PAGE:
Maybe Lebanon is the most beautiful country in the Near East. Its landscape is idyllic and diverse, here are the tallest mountains of this region, skiing resorts, large forests, green fields, and beautiful seaside. Both man-made and natural heritage here is very rich. The most interesting wonders of Lebanon are:
- Medieval towns and structures. Such medieval towns of Lebanon as Sidon (Saida), Batroun, and Deir el Qamar are picturesque and rich with heritage buildings. Sometimes these towns are many millennia old.
- Roman heritage. Lebanon was a rich Roman province and it shows in the magnificent buildings in the ancient Roman towns. Unique is the giant complex of public structures in the center of ancient Baalbeck, in Tyre is located one of the largest hippodromes. There are many well preserved ancient Roman shrines.
- World’s largest megaliths, including the largest one, which is 1,650 tons heavy.
- Forests. In this part of the world there are few forests left, but the ones which still exist, are magnificent, such as Cedars of God or Ehden Forest.
Map with the described wonders
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Top 25 wonders of Lebanon
Approximately 255 m deep, nearly vertical cave with waterfall in it. The entrance in the cave is a 70 m deep sinkhole. Here waterfall has percolated one side of the sinkhole, creating three natural bridges one above the other. Waterfall disappears underground.
Jeita Grotto (Jiita Cave, Magharet Jeita)
Beautiful, 10,050 m long cave with the world’s largest stalactite – 8.2 meters long. Includes 800 m long cave lake.
Afqa Cave and Falls
Source of River Adonis – an enormous cave with a powerful spring that leaves the cave with impressive waterfalls. The cave is located at the foot of a 180 m tall cliff. At the cave was located an ancient temple – this site is considered to be Apollon’s birthplace and site of death. The cave is 5,260 m long.
Cedars of God (Bcharre Cedars, Arz el-Rab)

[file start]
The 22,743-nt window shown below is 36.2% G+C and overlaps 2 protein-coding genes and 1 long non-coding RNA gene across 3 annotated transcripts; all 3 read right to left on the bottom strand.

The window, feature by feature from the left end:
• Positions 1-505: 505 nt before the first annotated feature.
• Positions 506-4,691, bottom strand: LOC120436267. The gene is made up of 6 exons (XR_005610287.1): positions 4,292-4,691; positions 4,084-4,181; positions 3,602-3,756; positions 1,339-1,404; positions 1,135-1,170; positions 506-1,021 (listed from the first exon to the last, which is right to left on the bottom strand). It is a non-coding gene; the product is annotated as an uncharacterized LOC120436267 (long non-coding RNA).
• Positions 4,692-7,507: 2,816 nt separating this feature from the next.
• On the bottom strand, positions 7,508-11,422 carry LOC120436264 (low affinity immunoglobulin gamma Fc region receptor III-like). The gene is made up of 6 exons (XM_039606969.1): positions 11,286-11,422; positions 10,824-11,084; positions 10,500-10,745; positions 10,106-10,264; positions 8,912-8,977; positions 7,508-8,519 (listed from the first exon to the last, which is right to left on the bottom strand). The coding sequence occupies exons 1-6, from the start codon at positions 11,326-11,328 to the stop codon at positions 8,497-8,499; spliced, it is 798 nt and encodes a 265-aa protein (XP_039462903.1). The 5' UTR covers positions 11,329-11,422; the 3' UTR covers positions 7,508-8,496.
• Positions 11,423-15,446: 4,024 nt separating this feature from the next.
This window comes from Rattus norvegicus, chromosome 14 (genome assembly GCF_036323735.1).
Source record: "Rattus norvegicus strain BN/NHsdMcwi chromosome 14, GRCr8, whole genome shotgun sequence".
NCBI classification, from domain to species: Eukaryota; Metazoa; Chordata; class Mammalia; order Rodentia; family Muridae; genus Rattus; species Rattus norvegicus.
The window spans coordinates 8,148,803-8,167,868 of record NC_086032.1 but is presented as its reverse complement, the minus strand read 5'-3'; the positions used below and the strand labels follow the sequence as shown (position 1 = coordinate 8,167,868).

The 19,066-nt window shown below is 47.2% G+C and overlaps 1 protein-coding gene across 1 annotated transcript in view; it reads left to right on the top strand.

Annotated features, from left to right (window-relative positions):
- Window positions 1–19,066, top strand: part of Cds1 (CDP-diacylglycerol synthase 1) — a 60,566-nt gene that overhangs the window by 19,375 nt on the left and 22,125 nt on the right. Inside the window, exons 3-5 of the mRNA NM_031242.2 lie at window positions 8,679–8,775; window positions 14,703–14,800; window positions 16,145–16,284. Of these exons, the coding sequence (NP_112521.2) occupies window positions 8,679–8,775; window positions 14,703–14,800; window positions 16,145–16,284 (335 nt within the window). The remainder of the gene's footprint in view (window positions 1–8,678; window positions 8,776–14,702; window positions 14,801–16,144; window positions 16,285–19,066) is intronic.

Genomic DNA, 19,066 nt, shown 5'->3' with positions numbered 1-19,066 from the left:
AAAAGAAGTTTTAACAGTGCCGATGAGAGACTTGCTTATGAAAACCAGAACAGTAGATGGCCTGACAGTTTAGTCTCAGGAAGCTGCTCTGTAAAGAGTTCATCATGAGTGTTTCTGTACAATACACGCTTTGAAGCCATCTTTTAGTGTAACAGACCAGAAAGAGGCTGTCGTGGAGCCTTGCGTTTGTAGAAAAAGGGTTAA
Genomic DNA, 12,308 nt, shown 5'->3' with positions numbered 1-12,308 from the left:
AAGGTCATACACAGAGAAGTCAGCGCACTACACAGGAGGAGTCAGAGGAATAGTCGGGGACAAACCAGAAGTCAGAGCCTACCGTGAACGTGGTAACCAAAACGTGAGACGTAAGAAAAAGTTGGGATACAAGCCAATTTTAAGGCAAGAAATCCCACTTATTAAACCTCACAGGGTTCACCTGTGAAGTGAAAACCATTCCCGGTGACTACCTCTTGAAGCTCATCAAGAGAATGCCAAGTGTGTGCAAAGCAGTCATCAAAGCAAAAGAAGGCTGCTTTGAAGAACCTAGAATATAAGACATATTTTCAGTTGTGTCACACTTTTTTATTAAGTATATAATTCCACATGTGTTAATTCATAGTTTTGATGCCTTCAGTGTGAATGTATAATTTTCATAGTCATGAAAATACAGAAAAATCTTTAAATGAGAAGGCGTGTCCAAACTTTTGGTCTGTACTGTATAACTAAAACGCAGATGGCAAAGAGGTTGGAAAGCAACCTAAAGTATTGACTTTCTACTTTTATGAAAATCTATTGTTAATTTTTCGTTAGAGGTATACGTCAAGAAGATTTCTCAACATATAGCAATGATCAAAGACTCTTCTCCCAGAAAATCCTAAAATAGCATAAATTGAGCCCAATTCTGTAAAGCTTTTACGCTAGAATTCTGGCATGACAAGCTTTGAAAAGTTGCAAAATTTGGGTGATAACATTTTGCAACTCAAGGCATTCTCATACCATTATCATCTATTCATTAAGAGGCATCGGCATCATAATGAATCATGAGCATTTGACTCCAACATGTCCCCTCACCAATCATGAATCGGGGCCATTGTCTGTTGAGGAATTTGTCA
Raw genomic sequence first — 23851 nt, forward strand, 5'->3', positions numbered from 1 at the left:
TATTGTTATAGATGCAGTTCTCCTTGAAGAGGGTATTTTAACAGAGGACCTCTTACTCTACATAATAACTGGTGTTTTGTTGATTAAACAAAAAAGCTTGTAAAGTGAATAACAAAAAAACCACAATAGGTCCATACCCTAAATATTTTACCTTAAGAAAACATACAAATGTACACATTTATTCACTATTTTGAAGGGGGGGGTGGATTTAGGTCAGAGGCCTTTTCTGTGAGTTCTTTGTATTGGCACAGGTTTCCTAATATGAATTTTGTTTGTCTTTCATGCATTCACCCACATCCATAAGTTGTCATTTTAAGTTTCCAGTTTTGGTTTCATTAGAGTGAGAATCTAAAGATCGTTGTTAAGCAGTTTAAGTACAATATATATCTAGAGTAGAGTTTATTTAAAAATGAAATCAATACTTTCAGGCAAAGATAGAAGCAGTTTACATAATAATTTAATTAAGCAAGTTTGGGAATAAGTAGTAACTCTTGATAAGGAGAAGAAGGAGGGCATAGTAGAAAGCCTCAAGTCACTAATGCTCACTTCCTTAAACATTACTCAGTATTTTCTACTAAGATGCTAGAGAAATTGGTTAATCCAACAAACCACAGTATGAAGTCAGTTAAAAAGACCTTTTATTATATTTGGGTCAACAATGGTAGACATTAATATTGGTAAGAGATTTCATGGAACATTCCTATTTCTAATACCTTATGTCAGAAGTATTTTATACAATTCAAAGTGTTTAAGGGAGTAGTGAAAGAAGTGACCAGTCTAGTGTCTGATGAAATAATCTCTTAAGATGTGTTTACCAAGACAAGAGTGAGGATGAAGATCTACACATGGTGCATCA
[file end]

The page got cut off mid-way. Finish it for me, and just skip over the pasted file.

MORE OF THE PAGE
Prominent remnant of cedar forest (102 ha) that once covered a large area in the region. Consists of especially large and beautiful cedars of Lebanon (Cedrus libani) up to 35 meters tall and 14 meters in circumference. Since 1876 surrounded by a wall.
Ehden Forest (Horsh Ehden)
Pristine forest in a beautiful mountain setting. There is located a stand of cedars of Lebanon, a unique grove of Lebanese wild apple (Malus trilobata), Cilician fir (Abies cilicica), and 10 plant species that are found only here. In total there have been found 1,030 species of local plants including 39 species of trees. One endemic species of mammal (Crocidura suaveolens).
Possibly the oldest continuously inhabited city in the world. The settlement started to develop here sometime around 6230 BC, towns with buildings of similar size developed during the 3rd millennium BC. Today it contains remnants of Phoenician temples and medieval architecture.
A very old settlement, inhabited for some 9000 years. Especially impressive are the ruins of Roman times, when this was an important regional city. For the construction of Roman temples here were used some of the largest stone blocks ever moved around – up to 1,650 t heavy. The great Court Complex in Baalbek is one of the greatest architectural ensembles in the ancient world.
Temple of Jupiter
Once this was the greatest temple in Baalbek, built sometime around 60 AD. This giant structure initially had 54 columns with 60 tons heavy (each) architrave and friezes and 100 tons heavy corner clock on top of these columns, raised 19 m above the ground.
Stone of the Pregnant Woman (Hadjar el Hibla)
Giant stone monolith, 1,000 tons heavy, 20.76 m long.
Temple of Bacchus
One of the greatest Roman temples, one of the best preserved ones. This temple is larger than the famous Parthenon. Built around 150 AD, the structure is 31 m tall, 66 m long, and 35 m wide. 19 Corinthian columns are still standing, each of them 19 m tall. Impressive is the intricate stone carvings.
Here a later Roman temple was built over some of the largest prehistoric man made stone blocks weighing over 750 tons each. Nearby lies around 1200 tons heavy stone block.
Temple of Obelisks